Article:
Solution to affordable housing lies in increasing supply

PUBLISHED : Saturday, 17 May, 2014, 3:38am
UPDATED : Saturday, 17 May, 2014, 3:38am

When the government sought to rein in the runaway property market with a controversial doubling of stamp duty last year, there was an understanding that it was specifically targeting speculators. Now that prices have eased somewhat, it is tempting to relax the rules. Officials sought to ease opposition to a bill to make the doubling of duty law by offering minor adjustments. Some are taking this as a sign of more amendments to come. Yet, while property transaction volumes have dropped, the measures have been in place for just 15 months. We hope the government will not introduce further relaxations of them.

Amid mounting opposition from the property industry and pro-business lawmakers, the government has adjusted the waiver for buyers changing flats. Instead of restricting the exemption to those who sell and buy again within six months, the period will be extended to the actual date when the purchase of a new flat is completed. This gives buyers more leeway - about two extra months for secondhand homes and up to three years for uncompleted flats. The proposed change is only technical, but it makes buying a flat for self-use easier without compromising the objective of dampening speculation.

Whether the move will stimulate the market is yet to be seen. But some analysts see it as a loosening of regulatory control, especially as the "locals-only" land policy - an initiative by the chief executive to shut out cash-rich mainland speculators - has already been put aside. The government had said it would conduct a review in light of the market situation one year after the bill was passed. It would therefore be wrong to read too much into the latest relaxation. As the financial services chief warned, property supply remains tight and the market uncertain. He has rightly resisted political and market pressure and stood firm on the anti-speculation measures.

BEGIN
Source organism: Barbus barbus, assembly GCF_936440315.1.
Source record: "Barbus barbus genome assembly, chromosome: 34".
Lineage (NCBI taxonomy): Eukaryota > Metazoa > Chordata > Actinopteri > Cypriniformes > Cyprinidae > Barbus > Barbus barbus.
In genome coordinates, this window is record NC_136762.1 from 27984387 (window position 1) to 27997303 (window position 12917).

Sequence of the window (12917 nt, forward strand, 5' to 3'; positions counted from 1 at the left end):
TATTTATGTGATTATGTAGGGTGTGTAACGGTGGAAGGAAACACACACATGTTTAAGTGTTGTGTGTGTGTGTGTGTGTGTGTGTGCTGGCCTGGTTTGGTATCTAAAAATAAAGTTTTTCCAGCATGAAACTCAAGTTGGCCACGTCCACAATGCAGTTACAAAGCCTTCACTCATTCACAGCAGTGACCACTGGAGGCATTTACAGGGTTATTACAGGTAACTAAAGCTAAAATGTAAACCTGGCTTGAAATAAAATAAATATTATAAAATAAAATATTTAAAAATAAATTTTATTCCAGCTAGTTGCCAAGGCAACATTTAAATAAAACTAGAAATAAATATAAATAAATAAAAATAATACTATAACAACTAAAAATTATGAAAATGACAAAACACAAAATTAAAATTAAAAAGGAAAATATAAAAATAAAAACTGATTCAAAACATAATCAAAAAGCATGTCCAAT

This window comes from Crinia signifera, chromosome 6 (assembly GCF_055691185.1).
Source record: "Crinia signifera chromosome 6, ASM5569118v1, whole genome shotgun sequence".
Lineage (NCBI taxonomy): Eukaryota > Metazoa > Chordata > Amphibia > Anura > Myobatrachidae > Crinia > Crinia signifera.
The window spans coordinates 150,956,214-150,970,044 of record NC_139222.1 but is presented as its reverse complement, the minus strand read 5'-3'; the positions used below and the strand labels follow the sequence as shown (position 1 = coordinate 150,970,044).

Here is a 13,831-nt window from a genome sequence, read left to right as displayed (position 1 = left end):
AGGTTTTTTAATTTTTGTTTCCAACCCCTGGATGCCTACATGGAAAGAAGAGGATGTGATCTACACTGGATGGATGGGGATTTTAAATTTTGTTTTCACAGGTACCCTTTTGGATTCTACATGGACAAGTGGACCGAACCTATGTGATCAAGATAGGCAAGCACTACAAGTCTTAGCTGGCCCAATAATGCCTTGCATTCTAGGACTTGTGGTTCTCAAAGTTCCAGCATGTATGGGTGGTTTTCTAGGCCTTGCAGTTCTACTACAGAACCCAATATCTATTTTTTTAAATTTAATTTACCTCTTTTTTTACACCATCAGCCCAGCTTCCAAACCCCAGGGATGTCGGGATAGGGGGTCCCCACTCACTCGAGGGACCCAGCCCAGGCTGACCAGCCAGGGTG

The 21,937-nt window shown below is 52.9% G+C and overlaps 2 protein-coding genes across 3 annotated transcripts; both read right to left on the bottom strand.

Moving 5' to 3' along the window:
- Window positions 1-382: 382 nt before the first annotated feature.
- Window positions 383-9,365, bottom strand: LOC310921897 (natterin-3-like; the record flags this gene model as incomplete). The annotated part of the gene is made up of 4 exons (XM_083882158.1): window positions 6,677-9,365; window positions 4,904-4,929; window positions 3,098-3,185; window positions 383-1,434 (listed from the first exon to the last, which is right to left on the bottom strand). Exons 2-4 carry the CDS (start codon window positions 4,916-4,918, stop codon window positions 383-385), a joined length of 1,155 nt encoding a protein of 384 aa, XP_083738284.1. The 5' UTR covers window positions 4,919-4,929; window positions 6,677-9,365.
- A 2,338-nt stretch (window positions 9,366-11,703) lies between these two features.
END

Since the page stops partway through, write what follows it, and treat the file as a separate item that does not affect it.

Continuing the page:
It is good that the rise in property prices has been arrested. By March, the pace of growth in home prices had slowed to an average of 0.1 per cent a month, down from 2.7 per cent before the doubling of stamp duty. Even so, home prices are still out of reach for many prospective buyers. The ultimate solution lies in a steady supply of new housing in the short and longer term. The chief executive has pledged to provide more affordable flats, but the progress still leaves a lot to be desired. He has to redouble efforts to make good on his promise.